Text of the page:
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With Wings Like Eagles: A History of the…
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With Wings Like Eagles: A History of the Battle of Britain (2009)

by Michael Korda

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If only all history books could be written by Michael Korda (or David McCullough or Doris Kearns Goodwin or Candace Millard or Stephen E. Ambrose or a handful of other writers with a gift for making history come alive). Enthralled as I was last year reading Korda's "Ike," a biography of Dwight D. Eisenhower, with its primary focus on the D-Day invasion, I was eager to read his 2009 book "With Wings Like Eagles: The Untold Story of the Battle of Britain." What a fine book it is.

The "untold story" has to do with Air Chief Marshal Sir Hugh Dowding, whom few Americans have even heard of and whom may not even be that highly regarded in Great Britain. Korda says the official history of the Battle of Britain, which sold more than 6 million copies, did not even mention Dowding's name. Yet Korda calls Dowding "the architect of this victory." It was he, more than anyone (with the possible exception of Winston Churchill, who instilled in the British the will to resist Hitler) who prevented a German invasion of Britain in 1940.

The German bombing raids that came to be known as the Battle of Britain were intended to weaken British resistance to an invasion during the summer of 1940. Destroying the Royal Air Force was a major part of that plan. Dowding began developing Britain's fighter planes long before the war started, at a time when most other military authorities thought bombers, not fighters, were where the money should go. When large numbers of German bombers began flying across the English Channel, however, it was Dowding's fighters that intercepted and destroyed so many of them.

Some military strategists try to convince the enemy he faces a larger force than he actually does. Dowding had the opposite strategy. He convinced the Germans the British had fewer fighter planes than it did, so the German kept sending bombers and fighters to try to destroy those remaining fighters, but Dowding brought more and more of them into the fight, weakening the German air force all the while. By the time late September arrived, it was too late in the year to count on favorable weather for an invasion, and Hitler called it off, for good as it turned out. "Perhaps without even realizing it, in mid-September 1940 Hitler lost the war, defeated by the efforts of perhaps 1,000 young men," Korda writes.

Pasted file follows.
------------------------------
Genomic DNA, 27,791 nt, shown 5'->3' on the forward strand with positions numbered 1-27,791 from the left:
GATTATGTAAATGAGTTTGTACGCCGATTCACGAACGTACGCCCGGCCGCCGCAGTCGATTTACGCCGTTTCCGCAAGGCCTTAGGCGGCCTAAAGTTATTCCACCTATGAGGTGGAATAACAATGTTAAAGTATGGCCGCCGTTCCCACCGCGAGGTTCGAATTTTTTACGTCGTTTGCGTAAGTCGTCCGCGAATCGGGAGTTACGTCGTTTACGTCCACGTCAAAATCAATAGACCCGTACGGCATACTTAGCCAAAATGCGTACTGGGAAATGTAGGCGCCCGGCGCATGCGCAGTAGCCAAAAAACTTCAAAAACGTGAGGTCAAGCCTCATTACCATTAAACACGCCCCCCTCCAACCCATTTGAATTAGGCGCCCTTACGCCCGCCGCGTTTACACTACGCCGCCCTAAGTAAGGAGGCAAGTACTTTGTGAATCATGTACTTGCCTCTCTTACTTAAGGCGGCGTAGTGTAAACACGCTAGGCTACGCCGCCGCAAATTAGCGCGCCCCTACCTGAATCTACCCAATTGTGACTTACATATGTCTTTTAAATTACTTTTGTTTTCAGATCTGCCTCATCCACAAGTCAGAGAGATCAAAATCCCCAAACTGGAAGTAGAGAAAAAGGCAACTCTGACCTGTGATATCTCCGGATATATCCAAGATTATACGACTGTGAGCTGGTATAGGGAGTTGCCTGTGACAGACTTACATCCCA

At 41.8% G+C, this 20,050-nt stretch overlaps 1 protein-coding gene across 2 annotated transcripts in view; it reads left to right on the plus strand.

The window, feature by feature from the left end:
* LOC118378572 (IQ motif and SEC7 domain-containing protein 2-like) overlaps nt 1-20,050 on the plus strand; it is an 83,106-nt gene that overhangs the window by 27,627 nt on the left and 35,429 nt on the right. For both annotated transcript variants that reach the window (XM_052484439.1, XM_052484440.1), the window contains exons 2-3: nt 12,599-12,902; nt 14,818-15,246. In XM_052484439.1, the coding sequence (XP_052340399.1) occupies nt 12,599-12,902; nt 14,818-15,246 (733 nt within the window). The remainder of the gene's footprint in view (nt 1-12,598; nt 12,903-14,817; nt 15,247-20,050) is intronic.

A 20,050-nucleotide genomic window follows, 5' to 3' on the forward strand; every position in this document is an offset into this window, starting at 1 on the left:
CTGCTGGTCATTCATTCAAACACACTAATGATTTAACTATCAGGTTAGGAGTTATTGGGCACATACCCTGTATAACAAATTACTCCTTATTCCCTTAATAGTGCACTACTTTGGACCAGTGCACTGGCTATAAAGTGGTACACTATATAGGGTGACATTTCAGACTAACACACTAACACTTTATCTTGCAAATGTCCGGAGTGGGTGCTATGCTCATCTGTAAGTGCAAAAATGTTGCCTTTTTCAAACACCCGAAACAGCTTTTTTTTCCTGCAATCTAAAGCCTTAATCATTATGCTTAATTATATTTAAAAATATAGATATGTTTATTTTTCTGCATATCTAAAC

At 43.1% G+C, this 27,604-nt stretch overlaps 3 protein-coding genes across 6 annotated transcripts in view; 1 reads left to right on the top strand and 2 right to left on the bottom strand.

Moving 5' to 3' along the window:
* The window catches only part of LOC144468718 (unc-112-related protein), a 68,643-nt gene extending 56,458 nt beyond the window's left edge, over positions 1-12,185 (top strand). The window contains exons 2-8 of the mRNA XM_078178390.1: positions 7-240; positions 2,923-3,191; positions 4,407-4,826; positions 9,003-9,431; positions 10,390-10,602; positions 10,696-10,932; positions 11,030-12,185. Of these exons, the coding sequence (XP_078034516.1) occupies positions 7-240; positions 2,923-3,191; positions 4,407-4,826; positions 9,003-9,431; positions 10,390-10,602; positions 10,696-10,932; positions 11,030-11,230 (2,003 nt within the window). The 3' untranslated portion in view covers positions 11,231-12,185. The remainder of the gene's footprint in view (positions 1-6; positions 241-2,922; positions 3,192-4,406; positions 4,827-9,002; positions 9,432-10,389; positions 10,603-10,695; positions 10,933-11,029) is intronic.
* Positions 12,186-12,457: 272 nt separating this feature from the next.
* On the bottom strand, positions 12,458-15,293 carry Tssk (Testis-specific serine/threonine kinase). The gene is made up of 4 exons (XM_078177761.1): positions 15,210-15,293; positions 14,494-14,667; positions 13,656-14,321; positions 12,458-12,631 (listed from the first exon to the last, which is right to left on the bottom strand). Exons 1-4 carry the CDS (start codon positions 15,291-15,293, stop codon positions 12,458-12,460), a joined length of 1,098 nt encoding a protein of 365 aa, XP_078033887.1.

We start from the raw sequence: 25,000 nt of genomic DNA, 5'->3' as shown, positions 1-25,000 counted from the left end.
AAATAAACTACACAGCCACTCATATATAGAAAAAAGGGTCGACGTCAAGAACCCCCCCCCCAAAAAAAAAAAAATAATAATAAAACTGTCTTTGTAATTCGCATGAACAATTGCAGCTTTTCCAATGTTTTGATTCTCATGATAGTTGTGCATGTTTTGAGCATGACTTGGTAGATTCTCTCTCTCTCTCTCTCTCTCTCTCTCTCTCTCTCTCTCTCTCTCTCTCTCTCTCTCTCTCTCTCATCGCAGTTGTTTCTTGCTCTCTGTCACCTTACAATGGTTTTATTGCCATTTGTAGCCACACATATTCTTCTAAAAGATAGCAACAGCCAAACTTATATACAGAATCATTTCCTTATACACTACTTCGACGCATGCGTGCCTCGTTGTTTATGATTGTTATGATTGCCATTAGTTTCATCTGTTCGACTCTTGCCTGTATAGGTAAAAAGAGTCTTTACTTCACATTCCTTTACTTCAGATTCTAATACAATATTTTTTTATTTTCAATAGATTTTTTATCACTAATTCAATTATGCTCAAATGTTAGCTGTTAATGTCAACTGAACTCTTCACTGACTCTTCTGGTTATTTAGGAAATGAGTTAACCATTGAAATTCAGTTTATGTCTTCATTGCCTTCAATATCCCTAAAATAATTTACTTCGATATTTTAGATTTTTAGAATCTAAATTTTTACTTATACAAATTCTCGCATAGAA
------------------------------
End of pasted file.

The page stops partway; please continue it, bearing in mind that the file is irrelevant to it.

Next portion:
Yet in another aspect to this "unknown story," Korda gives credit to the many young British women who played major roles in the victory. Female pilots delivered new fighter planes, ready for combat, to the bases around Britain. Women worked as radar plotters and radio operators, continuing to work even as German bombs dropped all around them. (It was Dowding who insisted back in 1937 that telephone lines be buried deep underground to protect them during any possible airstrike.) Women deciphered German codes and defused bombs and dragged them off runways so British planes could take off and land.

Introverted and not one to build friendships or promote his own causes, Dowding was a controversial figure whose many rivals were always trying to replace. They succeeded long before the end of the war. Even Churchill didn't like Dowding and, according to Korda, never forgave him for being right about sending more fighter planes to France during the German invasion of that country. Churchill wanted to send more and more planes, while Dowding insisted France was a lost cause and those planes were needed to protect England. That Dowding was able to protect as many fighters as he did went a long way to making victory possible. ( )
  hardlyhardy | Sep 22, 2014 |
Very well done and fairly easy to read. This shines a lot of light on what was a pivotal period of time for Great Britain. It highlights the conflict between Hugh Dowding and most others in the high levels of command at the time. He was a maverick but his unconventional ideas (for the time) and strategy were vital in England being victorious and probably preventing a German invasion of the British Isles.I recommend this for any interested in learning more - and in depth - about the early stages of WWII ( )
  labdaddy4 | Jul 5, 2014 |
Listened to this in audio; the reader, John Lee, was enjoyable to hear. A good book for fans of British, military, or WWII history. It provided a lot of detail on the build up to the air war in the Battle of Britain (at least half the book) and almost day-by-day coverage of the skirmishes. It is rather detailed and the author is rather a name dropper but it did clarify a lot of misconceptions I had about that part of the war. ( )
  sswright46168 | Aug 29, 2013 |
Ranked among the greatest battles in British history, along with Waterloo, defeating the Spanish Armada, and Trafalgar, the Battle of Britain stands as a turning point during World War II when the Nazi juggernaut finally faced a foe that would not fall. Though few recognized it immediately, it was the turning of the tide in the war.